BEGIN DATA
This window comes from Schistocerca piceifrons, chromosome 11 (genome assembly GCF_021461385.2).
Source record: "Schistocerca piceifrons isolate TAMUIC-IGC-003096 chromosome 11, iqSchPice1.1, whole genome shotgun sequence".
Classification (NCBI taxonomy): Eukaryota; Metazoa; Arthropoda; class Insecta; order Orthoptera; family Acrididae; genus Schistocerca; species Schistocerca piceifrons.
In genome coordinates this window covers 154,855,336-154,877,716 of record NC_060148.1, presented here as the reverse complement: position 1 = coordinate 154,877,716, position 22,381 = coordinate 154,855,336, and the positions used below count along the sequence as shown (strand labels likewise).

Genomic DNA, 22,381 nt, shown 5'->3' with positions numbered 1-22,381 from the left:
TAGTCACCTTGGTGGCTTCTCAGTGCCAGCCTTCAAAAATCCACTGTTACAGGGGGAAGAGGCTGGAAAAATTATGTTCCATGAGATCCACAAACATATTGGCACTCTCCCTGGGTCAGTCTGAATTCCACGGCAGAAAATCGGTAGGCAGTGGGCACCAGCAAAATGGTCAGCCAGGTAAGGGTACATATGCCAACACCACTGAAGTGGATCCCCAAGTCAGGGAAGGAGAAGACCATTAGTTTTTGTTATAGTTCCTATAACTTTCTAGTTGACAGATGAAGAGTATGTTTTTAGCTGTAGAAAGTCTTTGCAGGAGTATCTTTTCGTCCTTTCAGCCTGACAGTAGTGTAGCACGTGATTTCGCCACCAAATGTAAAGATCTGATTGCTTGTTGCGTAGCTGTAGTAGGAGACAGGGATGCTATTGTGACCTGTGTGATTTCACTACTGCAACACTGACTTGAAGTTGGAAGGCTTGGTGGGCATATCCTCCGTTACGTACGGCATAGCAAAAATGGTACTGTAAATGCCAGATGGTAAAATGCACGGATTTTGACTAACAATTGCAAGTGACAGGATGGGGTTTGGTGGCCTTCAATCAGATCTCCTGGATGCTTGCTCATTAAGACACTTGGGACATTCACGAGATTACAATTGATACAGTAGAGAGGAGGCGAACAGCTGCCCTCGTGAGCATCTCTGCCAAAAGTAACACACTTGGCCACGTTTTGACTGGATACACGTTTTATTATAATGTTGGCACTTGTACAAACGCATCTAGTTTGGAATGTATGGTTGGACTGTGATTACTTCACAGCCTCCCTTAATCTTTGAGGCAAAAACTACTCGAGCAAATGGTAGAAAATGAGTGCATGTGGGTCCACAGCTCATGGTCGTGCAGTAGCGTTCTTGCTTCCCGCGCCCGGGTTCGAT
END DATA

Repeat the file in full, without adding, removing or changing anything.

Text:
This window comes from Schistocerca piceifrons, chromosome 11 (genome assembly GCF_021461385.2).
Source record: "Schistocerca piceifrons isolate TAMUIC-IGC-003096 chromosome 11, iqSchPice1.1, whole genome shotgun sequence".
Classification (NCBI taxonomy): Eukaryota; Metazoa; Arthropoda; class Insecta; order Orthoptera; family Acrididae; genus Schistocerca; species Schistocerca piceifrons.
In genome coordinates this window covers 154,855,336-154,877,716 of record NC_060148.1, presented here as the reverse complement: position 1 = coordinate 154,877,716, position 22,381 = coordinate 154,855,336, and the positions used below count along the sequence as shown (strand labels likewise).

Genomic DNA, 22,381 nt, shown 5'->3' with positions numbered 1-22,381 from the left:
TAGTCACCTTGGTGGCTTCTCAGTGCCAGCCTTCAAAAATCCACTGTTACAGGGGGAAGAGGCTGGAAAAATTATGTTCCATGAGATCCACAAACATATTGGCACTCTCCCTGGGTCAGTCTGAATTCCACGGCAGAAAATCGGTAGGCAGTGGGCACCAGCAAAATGGTCAGCCAGGTAAGGGTACATATGCCAACACCACTGAAGTGGATCCCCAAGTCAGGGAAGGAGAAGACCATTAGTTTTTGTTATAGTTCCTATAACTTTCTAGTTGACAGATGAAGAGTATGTTTTTAGCTGTAGAAAGTCTTTGCAGGAGTATCTTTTCGTCCTTTCAGCCTGACAGTAGTGTAGCACGTGATTTCGCCACCAAATGTAAAGATCTGATTGCTTGTTGCGTAGCTGTAGTAGGAGACAGGGATGCTATTGTGACCTGTGTGATTTCACTACTGCAACACTGACTTGAAGTTGGAAGGCTTGGTGGGCATATCCTCCGTTACGTACGGCATAGCAAAAATGGTACTGTAAATGCCAGATGGTAAAATGCACGGATTTTGACTAACAATTGCAAGTGACAGGATGGGGTTTGGTGGCCTTCAATCAGATCTCCTGGATGCTTGCTCATTAAGACACTTGGGACATTCACGAGATTACAATTGATACAGTAGAGAGGAGGCGAACAGCTGCCCTCGTGAGCATCTCTGCCAAAAGTAACACACTTGGCCACGTTTTGACTGGATACACGTTTTATTATAATGTTGGCACTTGTACAAACGCATCTAGTTTGGAATGTATGGTTGGACTGTGATTACTTCACAGCCTCCCTTAATCTTTGAGGCAAAAACTACTCGAGCAAATGGTAGAAAATGAGTGCATGTGGGTCCACAGCTCATGGTCGTGCAGTAGCGTTCTTGCTTCCCGCGCCCGGGTTCGAT